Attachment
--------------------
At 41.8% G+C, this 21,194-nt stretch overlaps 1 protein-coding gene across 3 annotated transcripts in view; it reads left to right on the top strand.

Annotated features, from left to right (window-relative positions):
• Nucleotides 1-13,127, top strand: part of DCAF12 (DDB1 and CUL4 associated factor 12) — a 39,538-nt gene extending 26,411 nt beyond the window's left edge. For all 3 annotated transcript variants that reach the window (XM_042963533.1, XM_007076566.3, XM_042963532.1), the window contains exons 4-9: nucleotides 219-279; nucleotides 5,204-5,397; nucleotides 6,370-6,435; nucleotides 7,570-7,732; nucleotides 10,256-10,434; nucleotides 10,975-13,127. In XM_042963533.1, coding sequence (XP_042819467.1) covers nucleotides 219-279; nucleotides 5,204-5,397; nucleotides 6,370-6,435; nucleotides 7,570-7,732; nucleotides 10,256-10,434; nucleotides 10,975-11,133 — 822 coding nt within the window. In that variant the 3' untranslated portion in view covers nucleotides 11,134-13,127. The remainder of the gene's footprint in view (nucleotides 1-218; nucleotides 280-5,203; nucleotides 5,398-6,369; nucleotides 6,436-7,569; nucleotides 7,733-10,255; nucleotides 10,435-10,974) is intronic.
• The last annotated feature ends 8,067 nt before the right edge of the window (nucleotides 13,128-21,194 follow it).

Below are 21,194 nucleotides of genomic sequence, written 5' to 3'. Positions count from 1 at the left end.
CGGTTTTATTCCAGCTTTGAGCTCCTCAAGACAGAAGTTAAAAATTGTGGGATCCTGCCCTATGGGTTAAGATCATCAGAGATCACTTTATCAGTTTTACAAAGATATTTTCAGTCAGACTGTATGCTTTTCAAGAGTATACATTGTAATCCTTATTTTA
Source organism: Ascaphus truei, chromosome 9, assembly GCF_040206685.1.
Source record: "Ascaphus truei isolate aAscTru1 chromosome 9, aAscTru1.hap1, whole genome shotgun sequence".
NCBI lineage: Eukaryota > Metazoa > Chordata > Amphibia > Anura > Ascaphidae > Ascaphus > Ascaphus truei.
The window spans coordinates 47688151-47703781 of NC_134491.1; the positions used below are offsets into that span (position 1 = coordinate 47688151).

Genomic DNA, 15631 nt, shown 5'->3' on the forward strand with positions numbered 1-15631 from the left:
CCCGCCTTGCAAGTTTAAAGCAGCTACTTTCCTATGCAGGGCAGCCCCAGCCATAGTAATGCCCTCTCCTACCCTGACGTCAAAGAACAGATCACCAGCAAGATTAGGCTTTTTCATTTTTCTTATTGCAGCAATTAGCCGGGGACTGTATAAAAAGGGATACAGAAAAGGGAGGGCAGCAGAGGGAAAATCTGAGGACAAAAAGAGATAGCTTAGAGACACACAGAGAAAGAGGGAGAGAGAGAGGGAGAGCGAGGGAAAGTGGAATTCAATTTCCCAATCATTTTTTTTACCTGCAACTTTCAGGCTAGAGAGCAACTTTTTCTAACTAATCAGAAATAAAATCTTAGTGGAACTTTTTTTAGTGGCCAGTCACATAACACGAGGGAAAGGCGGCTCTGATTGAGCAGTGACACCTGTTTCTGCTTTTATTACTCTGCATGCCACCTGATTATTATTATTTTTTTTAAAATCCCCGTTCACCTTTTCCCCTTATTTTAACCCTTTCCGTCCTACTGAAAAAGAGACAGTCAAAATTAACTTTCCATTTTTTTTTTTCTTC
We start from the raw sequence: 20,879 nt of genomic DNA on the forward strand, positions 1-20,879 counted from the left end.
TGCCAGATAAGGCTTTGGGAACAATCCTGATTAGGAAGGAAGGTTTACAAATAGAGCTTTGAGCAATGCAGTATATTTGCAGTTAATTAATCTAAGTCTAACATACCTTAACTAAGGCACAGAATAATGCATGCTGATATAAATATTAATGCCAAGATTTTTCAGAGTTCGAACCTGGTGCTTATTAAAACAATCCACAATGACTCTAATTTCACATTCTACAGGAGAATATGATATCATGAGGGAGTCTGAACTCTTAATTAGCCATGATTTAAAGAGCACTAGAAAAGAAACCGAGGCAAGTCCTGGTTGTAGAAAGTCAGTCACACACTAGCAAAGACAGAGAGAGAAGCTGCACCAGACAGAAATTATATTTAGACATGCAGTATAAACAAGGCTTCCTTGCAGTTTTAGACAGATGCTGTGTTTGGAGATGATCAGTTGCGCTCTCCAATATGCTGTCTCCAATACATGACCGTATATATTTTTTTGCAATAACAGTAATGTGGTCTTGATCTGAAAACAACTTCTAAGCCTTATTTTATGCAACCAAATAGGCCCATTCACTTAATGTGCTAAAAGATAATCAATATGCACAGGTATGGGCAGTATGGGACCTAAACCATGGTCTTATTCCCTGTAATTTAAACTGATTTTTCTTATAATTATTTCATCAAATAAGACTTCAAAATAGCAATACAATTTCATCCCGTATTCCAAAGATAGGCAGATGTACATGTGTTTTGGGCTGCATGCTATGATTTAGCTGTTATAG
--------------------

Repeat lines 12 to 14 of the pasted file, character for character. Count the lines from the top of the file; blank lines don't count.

CCCGCCTTGCAAGTTTAAAGCAGCTACTTTCCTATGCAGGGCAGCCCCAGCCATAGTAATGCCCTCTCCTACCCTGACGTCAAAGAACAGATCACCAGCAAGATTAGGCTTTTTCATTTTTCTTATTGCAGCAATTAGCCGGGGACTGTATAAAAAGGGATACAGAAAAGGGAGGGCAGCAGAGGGAAAATCTGAGGACAAAAAGAGATAGCTTAGAGACACACAGAGAAAGAGGGAGAGAGAGAGGGAGAGCGAGGGAAAGTGGAATTCAATTTCCCAATCATTTTTTTTACCTGCAACTTTCAGGCTAGAGAGCAACTTTTTCTAACTAATCAGAAATAAAATCTTAGTGGAACTTTTTTTAGTGGCCAGTCACATAACACGAGGGAAAGGCGGCTCTGATTGAGCAGTGACACCTGTTTCTGCTTTTATTACTCTGCATGCCACCTGATTATTATTATTTTTTTTAAAATCCCCGTTCACCTTTTCCCCTTATTTTAACCCTTTCCGTCCTACTGAAAAAGAGACAGTCAAAATTAACTTTCCATTTTTTTTTTTCTTC
We start from the raw sequence: 20,879 nt of genomic DNA on the forward strand, positions 1-20,879 counted from the left end.
TGCCAGATAAGGCTTTGGGAACAATCCTGATTAGGAAGGAAGGTTTACAAATAGAGCTTTGAGCAATGCAGTATATTTGCAGTTAATTAATCTAAGTCTAACATACCTTAACTAAGGCACAGAATAATGCATGCTGATATAAATATTAATGCCAAGATTTTTCAGAGTTCGAACCTGGTGCTTATTAAAACAATCCACAATGACTCTAATTTCACATTCTACAGGAGAATATGATATCATGAGGGAGTCTGAACTCTTAATTAGCCATGATTTAAAGAGCACTAGAAAAGAAACCGAGGCAAGTCCTGGTTGTAGAAAGTCAGTCACACACTAGCAAAGACAGAGAGAGAAGCTGCACCAGACAGAAATTATATTTAGACATGCAGTATAAACAAGGCTTCCTTGCAGTTTTAGACAGATGCTGTGTTTGGAGATGATCAGTTGCGCTCTCCAATATGCTGTCTCCAATACATGACCGTATATATTTTTTTGCAATAACAGTAATGTGGTCTTGATCTGAAAACAACTTCTAAGCCTTATTTTATGCAACCAAATAGGCCCATTCACTTAATGTGCTAAAAGATAATCAATATGCACAGGTATGGGCAGTATGGGACCTAAACCATGGTCTTATTCCCTGTAATTTAAACTGATTTTTCTTATAATTATTTCATCAAATAAGACTTCAAAATAGCAATACAATTTCATCCCGTATTCCAAAGATAGGCAGATGTACATGTGTTTTGGGCTGCATGCTATGATTTAGCTGTTATAG